In redirectUriTemplate property in all the registered oauth2 providers, when you create an app in the OAuth2 providers, you have to add an authorized redirect URI which matches the template. In this case, for a google app, we config the authorizedRedirectURI http://localhost:8080/oauth2/callback/google.

Binding AppProperties

In the next step, we bind all configurations prefixed with app to a POJO class using Spring Boot’s @ConfigurationProperties feature

package com.example.springsocial.config;

import org.springframework.boot.context.properties.ConfigurationProperties;

import java.util.ArrayList;
import java.util.List;

@ConfigurationProperties(prefix = "app")
public class AppProperties {
    private final Auth auth = new Auth();
    private final OAuth2 oauth2 = new OAuth2();

    public static class Auth {
        private String tokenSecret;
        private long tokenExpirationMsec;

        public String getTokenSecret() {
            return tokenSecret;
        }

        public void setTokenSecret(String tokenSecret) {
            this.tokenSecret = tokenSecret;
        }

        public long getTokenExpirationMsec() {
            return tokenExpirationMsec;
        }

        public void setTokenExpirationMsec(long tokenExpirationMsec) {
            this.tokenExpirationMsec = tokenExpirationMsec;
        }
    }

    public static final class OAuth2 {
        private List<String> authorizedRedirectUris = new ArrayList<>();

        public List<String> getAuthorizedRedirectUris() {
            return authorizedRedirectUris;
        }

        public OAuth2 authorizedRedirectUris(List<String> authorizedRedirectUris) {
            this.authorizedRedirectUris = authorizedRedirectUris;
            return this;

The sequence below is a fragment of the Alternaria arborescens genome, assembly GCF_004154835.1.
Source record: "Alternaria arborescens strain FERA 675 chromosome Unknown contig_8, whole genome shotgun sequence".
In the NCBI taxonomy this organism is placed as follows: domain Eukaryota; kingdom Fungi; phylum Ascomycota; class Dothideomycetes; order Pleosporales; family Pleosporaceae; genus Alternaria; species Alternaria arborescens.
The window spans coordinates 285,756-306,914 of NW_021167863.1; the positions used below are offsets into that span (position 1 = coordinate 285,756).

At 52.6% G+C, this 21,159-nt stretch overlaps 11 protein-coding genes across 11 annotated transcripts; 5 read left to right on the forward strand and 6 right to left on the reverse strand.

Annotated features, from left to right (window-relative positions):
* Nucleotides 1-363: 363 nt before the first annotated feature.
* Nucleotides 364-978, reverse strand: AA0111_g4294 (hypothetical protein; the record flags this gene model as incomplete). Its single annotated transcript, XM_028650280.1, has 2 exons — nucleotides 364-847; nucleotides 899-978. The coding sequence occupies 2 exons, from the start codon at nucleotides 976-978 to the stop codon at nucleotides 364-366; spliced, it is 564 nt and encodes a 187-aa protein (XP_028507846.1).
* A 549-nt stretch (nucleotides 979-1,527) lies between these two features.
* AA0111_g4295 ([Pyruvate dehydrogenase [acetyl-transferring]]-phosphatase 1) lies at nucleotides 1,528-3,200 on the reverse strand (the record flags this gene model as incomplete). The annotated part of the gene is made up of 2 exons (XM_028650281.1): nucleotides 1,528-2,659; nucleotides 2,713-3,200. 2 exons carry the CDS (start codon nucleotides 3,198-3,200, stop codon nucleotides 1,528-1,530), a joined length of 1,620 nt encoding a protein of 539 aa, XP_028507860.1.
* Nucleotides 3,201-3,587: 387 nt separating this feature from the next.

}
    }

    public Auth getAuth() {
        return auth;
    }

    public OAuth2 getOauth2() {
        return oauth2;
    }
}

Enabling AppProperties

In order to enable the properties, we add the@EnableConfigurationProperties annotation. Let’s open the main application class SpringSocialApplication.java and add the annotation like below.

package com.example.springsocial;

import com.example.springsocial.config.AppProperties;
import org.springframework.boot.SpringApplication;
import org.springframework.boot.autoconfigure.SpringBootApplication;
import org.springframework.boot.context.properties.EnableConfigurationProperties;

@SpringBootApplication
@EnableConfigurationProperties(AppProperties.class)
public class SpringSocialApplication {

	public static void main(String[] args) {
		SpringApplication.run(SpringSocialApplication.class, args);
	}
}

Enabling CORS

In order to enable CORS to allow our frontend client can access the APIs from a different origin. We need to enable the origin http://localhost:3000 where the frontend application will be running.

package com.example.springsocial.config;

import org.springframework.beans.factory.annotation.Value;
import org.springframework.context.annotation.Configuration;
import org.springframework.web.servlet.config.annotation.CorsRegistry;
import org.springframework.web.servlet.config.annotation.WebMvcConfigurer;

@Configuration
public class WebMvcConfig implements WebMvcConfigurer {

    private final long MAX_AGE_SECS = 3600;

    @Value("${app.cors.allowedOrigins}")
    private String[] allowedOrigins;

    @Override
    public void addCorsMappings(CorsRegistry registry) {
        registry.addMapping("/**")
        .allowedOrigins(allowedOrigins)
        .allowedMethods("GET", "POST", "PUT", "PATCH", "DELETE", "OPTIONS")
        .allowedHeaders("*")
        .allowCredentials(true)
        .maxAge(MAX_AGE_SECS);
    }
}

Creating the database entities

Let’s now create the Entity classes of our application. Following is the definition of the User class –

In the next step, we create Entity classes for the application. You can define the User class like below.

package com.example.springsocial.model;
import com.fasterxml.jackson.annotation.JsonIgnore;

import javax.persistence.*;
import javax.validation.constraints.Email;
import javax.validation.constraints.NotNull;

@Entity
@Table(name = "users", uniqueConstraints = {
        @UniqueConstraint(columnNames = "email")
})
public class User {
    @Id